Nurse salaries on the rise amid higher demand for their services
Some hospitals have raises in the works to keep up with competitors’ offers
Nurses are winning raises worth thousands of dollars a year from hospitals, the latest employer reckoning with a tight labor market.
HCA Healthcare Inc., HCA +2.04% one of the nation’s largest hospital chains, increased nurse pay this year to handle heavy Covid-19 pandemic case loads and keep pace with rivals that are also trying to fill vacancies and hold on to existing staff, the company’s human resources chief said. Raises varied by market; an HCA spokesman declined to say by what amounts.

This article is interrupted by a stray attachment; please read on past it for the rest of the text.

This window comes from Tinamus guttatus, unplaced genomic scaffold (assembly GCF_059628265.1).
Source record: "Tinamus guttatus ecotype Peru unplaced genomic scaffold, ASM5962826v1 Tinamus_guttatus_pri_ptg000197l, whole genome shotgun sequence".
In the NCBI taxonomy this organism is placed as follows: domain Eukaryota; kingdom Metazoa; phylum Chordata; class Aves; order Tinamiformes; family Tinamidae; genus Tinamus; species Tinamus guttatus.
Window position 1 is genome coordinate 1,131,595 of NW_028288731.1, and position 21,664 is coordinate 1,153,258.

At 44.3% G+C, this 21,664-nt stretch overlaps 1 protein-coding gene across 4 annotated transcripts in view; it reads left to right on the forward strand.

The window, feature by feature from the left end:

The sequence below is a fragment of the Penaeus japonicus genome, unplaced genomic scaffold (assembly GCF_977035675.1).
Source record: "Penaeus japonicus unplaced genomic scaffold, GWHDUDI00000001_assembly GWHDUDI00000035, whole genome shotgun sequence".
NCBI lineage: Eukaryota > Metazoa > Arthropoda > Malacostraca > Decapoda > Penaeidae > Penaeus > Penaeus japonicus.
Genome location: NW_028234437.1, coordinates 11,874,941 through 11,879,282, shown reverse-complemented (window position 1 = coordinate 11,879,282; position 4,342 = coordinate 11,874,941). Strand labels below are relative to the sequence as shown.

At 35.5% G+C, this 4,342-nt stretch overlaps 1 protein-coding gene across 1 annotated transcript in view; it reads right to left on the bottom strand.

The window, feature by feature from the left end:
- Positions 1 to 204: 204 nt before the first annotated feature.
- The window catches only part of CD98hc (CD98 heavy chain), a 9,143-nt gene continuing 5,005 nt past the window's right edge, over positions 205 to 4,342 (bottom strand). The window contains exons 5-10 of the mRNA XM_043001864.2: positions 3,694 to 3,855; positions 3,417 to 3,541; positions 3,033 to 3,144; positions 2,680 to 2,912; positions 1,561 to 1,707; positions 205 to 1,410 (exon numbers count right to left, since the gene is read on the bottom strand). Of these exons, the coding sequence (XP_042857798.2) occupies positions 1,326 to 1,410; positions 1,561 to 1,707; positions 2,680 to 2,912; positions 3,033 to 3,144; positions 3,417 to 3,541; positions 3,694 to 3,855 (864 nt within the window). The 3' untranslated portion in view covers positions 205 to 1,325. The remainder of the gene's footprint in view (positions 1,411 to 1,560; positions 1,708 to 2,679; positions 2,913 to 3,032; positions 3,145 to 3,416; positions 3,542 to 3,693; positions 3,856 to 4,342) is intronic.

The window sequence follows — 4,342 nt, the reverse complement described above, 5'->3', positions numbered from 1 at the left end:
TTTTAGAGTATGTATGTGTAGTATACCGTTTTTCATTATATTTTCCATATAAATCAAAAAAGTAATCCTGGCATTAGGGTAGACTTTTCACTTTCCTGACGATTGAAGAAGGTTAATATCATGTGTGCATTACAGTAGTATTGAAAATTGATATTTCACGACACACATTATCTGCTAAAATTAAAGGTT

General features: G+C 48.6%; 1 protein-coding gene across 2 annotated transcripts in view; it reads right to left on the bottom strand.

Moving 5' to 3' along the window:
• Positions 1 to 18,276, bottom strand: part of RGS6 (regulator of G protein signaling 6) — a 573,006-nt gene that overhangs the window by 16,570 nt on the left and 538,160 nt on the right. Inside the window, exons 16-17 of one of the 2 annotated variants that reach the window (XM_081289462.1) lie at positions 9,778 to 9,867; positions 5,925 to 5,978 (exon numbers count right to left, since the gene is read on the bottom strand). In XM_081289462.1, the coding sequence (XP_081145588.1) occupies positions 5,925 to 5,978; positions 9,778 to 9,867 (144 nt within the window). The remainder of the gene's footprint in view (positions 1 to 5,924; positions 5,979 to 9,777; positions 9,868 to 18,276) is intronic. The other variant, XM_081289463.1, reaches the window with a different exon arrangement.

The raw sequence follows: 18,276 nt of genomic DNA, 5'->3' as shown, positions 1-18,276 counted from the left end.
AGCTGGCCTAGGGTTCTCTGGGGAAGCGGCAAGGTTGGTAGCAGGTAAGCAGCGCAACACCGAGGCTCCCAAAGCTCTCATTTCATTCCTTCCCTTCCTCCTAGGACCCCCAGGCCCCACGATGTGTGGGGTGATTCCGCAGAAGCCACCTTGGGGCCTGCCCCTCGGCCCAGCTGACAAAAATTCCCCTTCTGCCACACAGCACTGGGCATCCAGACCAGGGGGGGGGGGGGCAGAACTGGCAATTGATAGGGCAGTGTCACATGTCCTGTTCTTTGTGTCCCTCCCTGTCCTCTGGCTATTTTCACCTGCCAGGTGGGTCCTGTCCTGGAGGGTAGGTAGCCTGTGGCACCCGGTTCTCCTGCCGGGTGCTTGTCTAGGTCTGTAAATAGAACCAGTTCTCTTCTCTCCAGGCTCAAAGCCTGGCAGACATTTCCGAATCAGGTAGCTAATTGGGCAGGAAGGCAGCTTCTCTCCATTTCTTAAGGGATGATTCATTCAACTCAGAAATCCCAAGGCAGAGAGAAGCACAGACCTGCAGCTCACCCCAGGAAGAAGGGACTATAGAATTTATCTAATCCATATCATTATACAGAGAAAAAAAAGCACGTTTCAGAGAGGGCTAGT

Other hospitals say they have raises in the works to keep up with competitors’ offers. A small Missouri hospital desperate for nurses this month raised nurse salaries by up to 5% after hospitals nearly 40 miles away boosted wages.
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"We were forced to," said Sarah Hanak, chief nursing officer at Citizens Memorial Hospital in Bolivar, Mo. "We absolutely have to stay competitive."
The average annual salary for registered nurses, not including bonus pay such as overtime, grew about 4% in the first nine months of the year to $81,376, according to healthcare consultants Premier Inc., which analyzed salaries of about 60,000 nurses for The Wall Street Journal.
That is up from the 3.3% increase in average annual nurse wages in all of 2020 and 2.6% growth the year before the pandemic, according to the U.S. Department of Labor.